Practising social distancing means more time spent at home.
And many people use this time to start growing vegetables in their garden.
There’s a saying that you reap what you sow. And in the case of a vegetable garden, a rich harvest may bring more than dinner.
Anya Guy, a Mayo Clinic dietitian in the United States, says gardening is good for your body and mind.
So go ahead and dig in. You may go from an empty plot to a bounty.
She says tending a garden offers an abundance of health benefits.
“You will increase your intake of fruits and vegetables ultimately because you have them right in your backyard,” she says.
Gardening can also help reduce stress and anxiety levels, and offer regular light physical activity.
Wondering what to grow?
Guy says to consider a rainbow variety.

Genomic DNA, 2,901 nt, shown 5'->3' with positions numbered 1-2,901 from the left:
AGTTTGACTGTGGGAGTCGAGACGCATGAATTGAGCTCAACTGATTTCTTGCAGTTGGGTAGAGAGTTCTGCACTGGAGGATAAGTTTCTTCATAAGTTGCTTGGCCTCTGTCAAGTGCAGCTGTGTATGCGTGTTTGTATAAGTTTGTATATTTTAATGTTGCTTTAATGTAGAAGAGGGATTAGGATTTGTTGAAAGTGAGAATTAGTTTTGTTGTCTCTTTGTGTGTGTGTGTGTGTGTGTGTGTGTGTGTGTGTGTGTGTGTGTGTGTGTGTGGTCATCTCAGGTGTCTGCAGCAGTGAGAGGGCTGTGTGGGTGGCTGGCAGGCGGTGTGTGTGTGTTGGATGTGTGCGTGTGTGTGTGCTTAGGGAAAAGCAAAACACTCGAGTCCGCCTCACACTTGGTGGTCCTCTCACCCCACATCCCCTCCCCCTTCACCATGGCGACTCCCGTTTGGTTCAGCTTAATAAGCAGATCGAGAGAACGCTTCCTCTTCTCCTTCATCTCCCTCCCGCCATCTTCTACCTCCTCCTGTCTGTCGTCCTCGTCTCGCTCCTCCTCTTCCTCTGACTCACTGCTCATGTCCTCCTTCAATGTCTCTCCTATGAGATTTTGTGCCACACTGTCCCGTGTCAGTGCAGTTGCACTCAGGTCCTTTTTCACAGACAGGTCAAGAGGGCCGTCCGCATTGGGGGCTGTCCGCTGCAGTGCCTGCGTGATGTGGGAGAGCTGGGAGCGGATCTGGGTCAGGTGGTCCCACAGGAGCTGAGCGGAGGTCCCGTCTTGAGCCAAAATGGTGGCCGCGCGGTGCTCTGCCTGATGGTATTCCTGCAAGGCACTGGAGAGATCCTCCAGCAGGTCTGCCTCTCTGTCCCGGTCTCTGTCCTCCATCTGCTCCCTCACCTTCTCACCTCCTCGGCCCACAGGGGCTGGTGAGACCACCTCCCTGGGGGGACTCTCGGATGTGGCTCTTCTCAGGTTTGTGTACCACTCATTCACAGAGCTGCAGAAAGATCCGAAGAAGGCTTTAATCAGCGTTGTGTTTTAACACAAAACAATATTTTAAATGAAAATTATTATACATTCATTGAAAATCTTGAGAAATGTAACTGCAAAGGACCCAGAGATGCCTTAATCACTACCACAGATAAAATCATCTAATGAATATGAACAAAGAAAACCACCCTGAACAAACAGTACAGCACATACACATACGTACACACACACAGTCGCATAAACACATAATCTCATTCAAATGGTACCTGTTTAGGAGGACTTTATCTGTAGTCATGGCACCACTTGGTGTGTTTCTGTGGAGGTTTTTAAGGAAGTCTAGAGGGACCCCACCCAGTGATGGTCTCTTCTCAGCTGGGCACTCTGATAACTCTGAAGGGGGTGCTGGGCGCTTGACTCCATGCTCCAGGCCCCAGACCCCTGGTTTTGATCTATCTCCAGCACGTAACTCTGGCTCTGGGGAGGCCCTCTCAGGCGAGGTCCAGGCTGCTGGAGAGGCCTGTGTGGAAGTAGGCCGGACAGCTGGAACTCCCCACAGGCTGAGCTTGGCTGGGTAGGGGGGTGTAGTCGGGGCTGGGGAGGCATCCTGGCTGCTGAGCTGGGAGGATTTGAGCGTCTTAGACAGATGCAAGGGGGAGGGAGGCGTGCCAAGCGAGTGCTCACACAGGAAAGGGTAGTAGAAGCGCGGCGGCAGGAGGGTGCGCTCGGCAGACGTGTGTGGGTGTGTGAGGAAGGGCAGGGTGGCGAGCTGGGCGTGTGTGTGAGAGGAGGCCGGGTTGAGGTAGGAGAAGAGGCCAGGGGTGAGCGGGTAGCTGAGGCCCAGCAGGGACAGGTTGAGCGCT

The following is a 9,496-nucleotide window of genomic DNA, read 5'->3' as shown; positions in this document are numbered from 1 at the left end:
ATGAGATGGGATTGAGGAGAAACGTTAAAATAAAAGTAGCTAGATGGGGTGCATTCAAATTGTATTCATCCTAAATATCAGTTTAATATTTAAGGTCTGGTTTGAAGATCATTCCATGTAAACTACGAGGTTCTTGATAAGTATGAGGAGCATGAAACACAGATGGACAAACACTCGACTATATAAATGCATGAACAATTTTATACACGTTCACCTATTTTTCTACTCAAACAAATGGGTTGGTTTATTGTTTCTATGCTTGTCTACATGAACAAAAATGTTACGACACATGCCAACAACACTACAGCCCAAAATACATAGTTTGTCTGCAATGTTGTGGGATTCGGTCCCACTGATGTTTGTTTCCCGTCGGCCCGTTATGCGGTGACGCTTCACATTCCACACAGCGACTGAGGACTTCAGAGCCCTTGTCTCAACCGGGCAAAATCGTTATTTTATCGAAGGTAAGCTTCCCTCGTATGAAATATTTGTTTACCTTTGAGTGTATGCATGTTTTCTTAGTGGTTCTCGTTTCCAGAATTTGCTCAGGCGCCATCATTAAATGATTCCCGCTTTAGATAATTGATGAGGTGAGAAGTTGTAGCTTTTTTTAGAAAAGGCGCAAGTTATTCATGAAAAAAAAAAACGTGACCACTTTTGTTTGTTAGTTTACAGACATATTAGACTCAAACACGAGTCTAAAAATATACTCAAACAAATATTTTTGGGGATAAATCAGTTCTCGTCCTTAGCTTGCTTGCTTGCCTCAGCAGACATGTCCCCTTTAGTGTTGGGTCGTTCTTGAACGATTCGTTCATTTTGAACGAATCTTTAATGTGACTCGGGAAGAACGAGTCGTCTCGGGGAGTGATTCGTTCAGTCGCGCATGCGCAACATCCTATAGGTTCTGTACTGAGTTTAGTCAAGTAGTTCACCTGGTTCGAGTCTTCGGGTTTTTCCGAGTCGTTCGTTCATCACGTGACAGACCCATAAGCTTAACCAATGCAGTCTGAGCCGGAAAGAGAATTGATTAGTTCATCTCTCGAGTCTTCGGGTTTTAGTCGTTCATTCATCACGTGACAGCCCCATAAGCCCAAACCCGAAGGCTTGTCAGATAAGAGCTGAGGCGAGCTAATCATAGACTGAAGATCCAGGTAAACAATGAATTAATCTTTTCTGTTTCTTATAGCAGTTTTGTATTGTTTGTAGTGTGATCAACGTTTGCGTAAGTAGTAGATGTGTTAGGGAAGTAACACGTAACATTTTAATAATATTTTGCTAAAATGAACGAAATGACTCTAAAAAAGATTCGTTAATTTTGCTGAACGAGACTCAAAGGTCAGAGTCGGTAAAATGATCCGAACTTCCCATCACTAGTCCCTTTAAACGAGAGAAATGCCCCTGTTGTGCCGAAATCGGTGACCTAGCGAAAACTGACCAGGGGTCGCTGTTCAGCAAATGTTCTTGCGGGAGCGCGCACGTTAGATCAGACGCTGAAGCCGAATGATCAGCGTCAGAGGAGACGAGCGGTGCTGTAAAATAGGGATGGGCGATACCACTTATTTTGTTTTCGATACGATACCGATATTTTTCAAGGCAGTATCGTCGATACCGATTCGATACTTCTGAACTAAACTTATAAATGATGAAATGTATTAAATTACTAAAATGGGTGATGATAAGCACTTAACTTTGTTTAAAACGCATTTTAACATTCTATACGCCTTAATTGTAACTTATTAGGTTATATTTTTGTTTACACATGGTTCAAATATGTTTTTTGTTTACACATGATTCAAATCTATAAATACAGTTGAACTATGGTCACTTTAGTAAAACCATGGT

“Different vegetables have a variety of different health benefits unique to each of them,” she says.
Chilli peppers and banana peppers, for example, contain capsaicin, which has been shown to have a number of health benefits.
And then there’s eggplant.
“Eggplant actually grows surprisingly well in a home garden. It’s easy to grow and it can feed a lot of people in the family,” she says.
A homegrown tomato is often a gardener’s pride.
Rich in antioxidants, tomatoes contain potassium and vitamin C, and are a source of fibre.
“If you don’t have the option to garden at home, keep in mind that community gardens are another option,” says Guy.
By embracing your green thumb, you may be able to unpack your vegetable basket, instead of a grocery bag. – Mayo Clinic News Network/Tribune News Service
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